A frigid first-half finish froze Ohio State from the lead and invited 10th-ranked Illionis’ getaway to a comfortable win that bumps the Buckeyes farther from the NCAA Bubble.
Columbus, OH – With light snow and the bite of winter greeting the escapees from Value City Arena after Ohio State closed January with its sixth loss in seven games, only the late philosopher, Yogi Berra, can make any sense of the grease-fueled dumpster fire this OSU season has become.
Yogi once said of the difficult, late-fall sun conditions in left field at Yankee Stadium, “It gets late early out there.”
Likewise, though the conference season is only half finished, it’s getting late early for the Buckeyes (13-8 overall, 3-7 Big Ten) in their quest to avoid missing the NCAA Tournament for a second straight season.
And it’s getting even later even earlier for seventh-year head coach Chris Holtmann’s hopes to hold onto his job, despite the four full seasons remaining on his contract.
Only last week, lame-duck OSU athletic director Gene Smith stiff-armed questions about Holtmann’s longevity and the $15-ish-million buyout Ohio State would owe should it fire him by saying, “We have a lot of this season left to play…I’m looking forward to seeing how this turns out.”
It appears Smith is more deliberate in formulating a final opinion than most fans, given Tuesday’s attendance of 10,285 – about 8,000 shy of capacity in the cavernous mausoleum in which the Buckeyes play.
OSU’s substandard performance has much to do with that abundance of empty seats, of course, or as Yogi once explained, “If people don’t want to come out to the ballpark, nobody’s going to stop them.”
The Buckeyes lost touch after taking a 28-23 lead with 6:47 left in the first half, spiraling from there into the prolonged offensive funk that’s too often doomed them in what will finish a 1-6 January.
If that sort of first-full-month-of-conference-play swoon sounds familiar, it’s because OSU also went 1-6 in January of 2019, 2-5 in January of 2020 and 2-7 in January of 2023.
What can be said to make sense of that, other than another Yogi-ism: “It’s deja-vu all over again.”
With center Felix Okpara on the bench with two personals the final six minutes of the first half, Illinois drove the lane with impunity, fashioning an 18-6 closing spurt that built a 41-34 edge at the break.
Jamison Battle missed three unimpeded perimeter jumpers in that stretch. Zed Key missed a layup and Bruce Thornton yakked a runner in the lane.
In all, OSU made one of nine field goal attempts to end the half. Key and Evan Mahaffey also each missed the front end of one-and-one free throw chances, hastening the demise.
“I thought that was a big stretch there,” Holtmann said. “The missed free throws, the missed one-and-ones are momentum-killers for sure….You’re always playing from behind.
“There’s not a lot of game pressure when it’s always about an eight-to-10 point game – that’s what it was. Those little plays, when your margin of error is really small, those little plays are significant. I did think we got a couple of good looks there.”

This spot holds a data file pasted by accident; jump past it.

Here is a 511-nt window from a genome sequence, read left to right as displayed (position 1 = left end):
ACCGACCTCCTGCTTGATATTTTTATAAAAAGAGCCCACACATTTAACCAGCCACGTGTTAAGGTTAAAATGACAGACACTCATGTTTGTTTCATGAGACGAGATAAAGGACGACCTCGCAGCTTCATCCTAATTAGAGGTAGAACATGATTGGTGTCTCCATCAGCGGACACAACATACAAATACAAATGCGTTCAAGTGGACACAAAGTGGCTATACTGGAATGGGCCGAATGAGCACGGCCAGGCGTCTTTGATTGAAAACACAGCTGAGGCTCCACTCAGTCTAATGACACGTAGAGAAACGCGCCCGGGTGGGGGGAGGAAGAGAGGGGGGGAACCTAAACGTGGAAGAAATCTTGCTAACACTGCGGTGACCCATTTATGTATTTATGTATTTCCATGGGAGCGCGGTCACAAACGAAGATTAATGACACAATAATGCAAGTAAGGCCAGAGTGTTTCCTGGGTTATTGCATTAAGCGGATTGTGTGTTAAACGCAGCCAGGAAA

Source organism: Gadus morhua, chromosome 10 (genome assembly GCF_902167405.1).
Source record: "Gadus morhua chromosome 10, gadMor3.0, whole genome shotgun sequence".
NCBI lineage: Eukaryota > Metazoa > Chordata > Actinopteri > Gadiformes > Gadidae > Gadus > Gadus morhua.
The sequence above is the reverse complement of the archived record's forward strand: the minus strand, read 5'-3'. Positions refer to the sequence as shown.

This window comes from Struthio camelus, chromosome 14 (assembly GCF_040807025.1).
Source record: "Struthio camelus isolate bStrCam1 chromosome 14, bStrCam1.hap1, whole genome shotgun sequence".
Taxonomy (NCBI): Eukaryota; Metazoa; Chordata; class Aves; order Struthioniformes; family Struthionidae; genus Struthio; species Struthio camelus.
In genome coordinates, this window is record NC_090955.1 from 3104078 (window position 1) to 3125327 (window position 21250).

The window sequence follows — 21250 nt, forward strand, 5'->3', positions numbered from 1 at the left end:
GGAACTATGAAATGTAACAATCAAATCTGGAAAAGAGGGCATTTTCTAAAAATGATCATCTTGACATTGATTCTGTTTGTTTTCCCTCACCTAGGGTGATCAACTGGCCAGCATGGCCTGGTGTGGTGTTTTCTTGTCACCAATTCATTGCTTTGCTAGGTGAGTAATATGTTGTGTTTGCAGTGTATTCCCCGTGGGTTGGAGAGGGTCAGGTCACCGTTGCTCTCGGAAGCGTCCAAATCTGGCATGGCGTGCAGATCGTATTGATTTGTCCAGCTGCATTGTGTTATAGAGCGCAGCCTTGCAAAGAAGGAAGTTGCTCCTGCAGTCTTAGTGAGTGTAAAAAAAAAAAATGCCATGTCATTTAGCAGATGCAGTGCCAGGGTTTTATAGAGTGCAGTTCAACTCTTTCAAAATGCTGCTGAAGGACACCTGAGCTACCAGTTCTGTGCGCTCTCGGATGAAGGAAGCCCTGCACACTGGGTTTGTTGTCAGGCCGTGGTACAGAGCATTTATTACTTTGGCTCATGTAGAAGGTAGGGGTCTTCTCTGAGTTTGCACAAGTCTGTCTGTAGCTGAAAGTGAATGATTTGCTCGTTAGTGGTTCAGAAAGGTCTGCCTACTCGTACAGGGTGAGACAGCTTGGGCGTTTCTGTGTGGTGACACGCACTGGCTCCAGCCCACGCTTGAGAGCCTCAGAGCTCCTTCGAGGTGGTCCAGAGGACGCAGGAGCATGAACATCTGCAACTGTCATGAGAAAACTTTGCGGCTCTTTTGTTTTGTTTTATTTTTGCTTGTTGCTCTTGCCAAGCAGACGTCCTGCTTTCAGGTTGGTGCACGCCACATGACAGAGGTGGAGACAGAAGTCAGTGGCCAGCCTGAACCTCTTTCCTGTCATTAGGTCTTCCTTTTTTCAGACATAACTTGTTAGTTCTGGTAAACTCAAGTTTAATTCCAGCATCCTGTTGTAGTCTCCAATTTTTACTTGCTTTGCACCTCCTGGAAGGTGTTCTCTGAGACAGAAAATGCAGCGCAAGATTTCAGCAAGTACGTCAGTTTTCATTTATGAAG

Illinois tacked on a quick start to the second half that inflicted a double-figure margin by the 16-minute mark, forcing OSU to play uphill the rest of the way.
lllini seventh-year coach Brad Underwood, who like Holtmann has never gotten his team to the Sweet Sixteen, has crafted a roster with multiple players who can drive and score either creatively off multiple pivots or powerfully in the post.
Fifth-year senior transfer Marcus Domask, a three-time all-league pick in the Missouri Valley League who averaged over 15 points per-game in his four years at Southern Illinois, gives Underwood the kind of consistent, impact transfer OSU sorely needs.
The 6-6 Domask scored 23 against the Buckeyes, as did guard Terrence Shannon, who transferred to Illinois from Texas Tech two years ago.
Battle led OSU with 21 points, but his seven misses came at crucial times when someone needed to staunch the bleeding.
Roddy Gayle Jr. had 20 for the Buckeyes, while leading scorer Bruce Thornton suffered through another low-impact game with just seven points on 3-of-11 shooting, including 1-of-7 from three-point range.
“We need to be nastier,” Holtmann said. “We need to be much nastier. We need to play with more force…I feel like we played better, but it wasn’t long enough to beat a good team.”
Or, as Yogi once said, “We made too many wrong mistakes.”
The 10th-ranked Illini, at 16-5 and 7-3, are indeed a good team. Iowa (12-9 and 4-6), where Ohio State plays on Friday, is not, but everyone looks like John Wooden’s well-paid UCLA teams (Google…UCLA, Sam Gilbert) to an Ohio State bunch that’s lost 14 straight on the road.
Half of the Buckeyes’ remaining 10 games are away from home. Three of the five at Value City are against league foes who’ve already defeated OSU, and another is against second-ranked Purdue.
Given that, what are the Buckeyes’ chances of finishing 7-3 to squeeze a 20-win season and 10-10 Big Ten finish out of this group?
“It ain’t over ‘til it’s over,” Yogi infamously said.
Then again, he also once mused, “The future ain’t what it used to be.”